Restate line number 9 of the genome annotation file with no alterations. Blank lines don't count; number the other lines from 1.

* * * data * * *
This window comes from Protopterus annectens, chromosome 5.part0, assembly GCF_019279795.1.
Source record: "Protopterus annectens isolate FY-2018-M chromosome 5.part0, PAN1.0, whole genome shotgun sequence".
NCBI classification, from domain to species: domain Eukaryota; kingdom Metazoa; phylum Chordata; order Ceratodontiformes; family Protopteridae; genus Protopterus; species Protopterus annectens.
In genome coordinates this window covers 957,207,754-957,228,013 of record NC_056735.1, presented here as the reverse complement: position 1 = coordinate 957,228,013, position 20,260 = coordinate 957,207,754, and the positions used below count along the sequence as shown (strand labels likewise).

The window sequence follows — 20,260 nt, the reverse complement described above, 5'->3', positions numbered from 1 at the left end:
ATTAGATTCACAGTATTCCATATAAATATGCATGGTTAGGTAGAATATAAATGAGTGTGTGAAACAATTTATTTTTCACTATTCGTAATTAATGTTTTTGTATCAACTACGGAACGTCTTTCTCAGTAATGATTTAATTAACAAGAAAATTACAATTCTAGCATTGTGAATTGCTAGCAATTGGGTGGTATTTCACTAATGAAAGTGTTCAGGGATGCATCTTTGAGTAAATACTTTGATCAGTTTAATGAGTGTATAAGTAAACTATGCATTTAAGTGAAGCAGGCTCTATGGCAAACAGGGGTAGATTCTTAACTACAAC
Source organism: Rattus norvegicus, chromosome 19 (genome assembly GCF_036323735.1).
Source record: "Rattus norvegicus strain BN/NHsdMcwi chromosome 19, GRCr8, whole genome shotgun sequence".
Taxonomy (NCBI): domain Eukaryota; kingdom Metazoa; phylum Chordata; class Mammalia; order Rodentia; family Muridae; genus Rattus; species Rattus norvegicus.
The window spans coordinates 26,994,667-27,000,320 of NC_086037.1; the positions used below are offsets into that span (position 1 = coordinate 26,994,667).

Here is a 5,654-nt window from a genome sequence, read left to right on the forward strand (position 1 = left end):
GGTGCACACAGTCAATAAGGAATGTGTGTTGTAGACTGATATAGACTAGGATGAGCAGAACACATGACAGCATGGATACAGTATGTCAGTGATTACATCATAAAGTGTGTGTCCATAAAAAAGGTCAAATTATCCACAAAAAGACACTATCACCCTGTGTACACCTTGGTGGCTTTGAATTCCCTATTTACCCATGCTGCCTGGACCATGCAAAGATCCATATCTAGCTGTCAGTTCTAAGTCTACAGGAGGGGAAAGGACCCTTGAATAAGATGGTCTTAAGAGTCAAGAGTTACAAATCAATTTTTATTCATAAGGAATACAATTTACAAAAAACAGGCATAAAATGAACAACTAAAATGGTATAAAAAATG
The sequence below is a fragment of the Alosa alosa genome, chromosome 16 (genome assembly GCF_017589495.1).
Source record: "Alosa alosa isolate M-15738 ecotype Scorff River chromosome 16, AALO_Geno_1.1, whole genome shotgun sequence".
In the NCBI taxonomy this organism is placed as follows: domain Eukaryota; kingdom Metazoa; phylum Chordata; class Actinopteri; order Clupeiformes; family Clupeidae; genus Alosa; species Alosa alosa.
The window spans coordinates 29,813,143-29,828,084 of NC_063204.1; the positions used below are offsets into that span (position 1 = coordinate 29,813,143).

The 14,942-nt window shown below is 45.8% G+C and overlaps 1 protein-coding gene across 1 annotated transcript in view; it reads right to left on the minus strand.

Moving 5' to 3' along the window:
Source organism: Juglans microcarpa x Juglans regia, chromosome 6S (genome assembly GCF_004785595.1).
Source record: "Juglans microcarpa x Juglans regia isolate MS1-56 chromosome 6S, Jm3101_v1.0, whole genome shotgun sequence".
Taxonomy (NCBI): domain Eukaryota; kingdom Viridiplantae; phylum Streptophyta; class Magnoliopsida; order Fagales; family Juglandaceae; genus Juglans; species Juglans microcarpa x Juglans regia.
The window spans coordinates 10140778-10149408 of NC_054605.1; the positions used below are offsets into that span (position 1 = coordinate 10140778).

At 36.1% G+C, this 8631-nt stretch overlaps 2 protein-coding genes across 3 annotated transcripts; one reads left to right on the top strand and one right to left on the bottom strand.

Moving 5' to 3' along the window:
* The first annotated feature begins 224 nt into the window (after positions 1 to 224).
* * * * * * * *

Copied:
Taxonomy (NCBI): domain Eukaryota; kingdom Metazoa; phylum Chordata; class Mammalia; order Rodentia; family Muridae; genus Rattus; species Rattus norvegicus.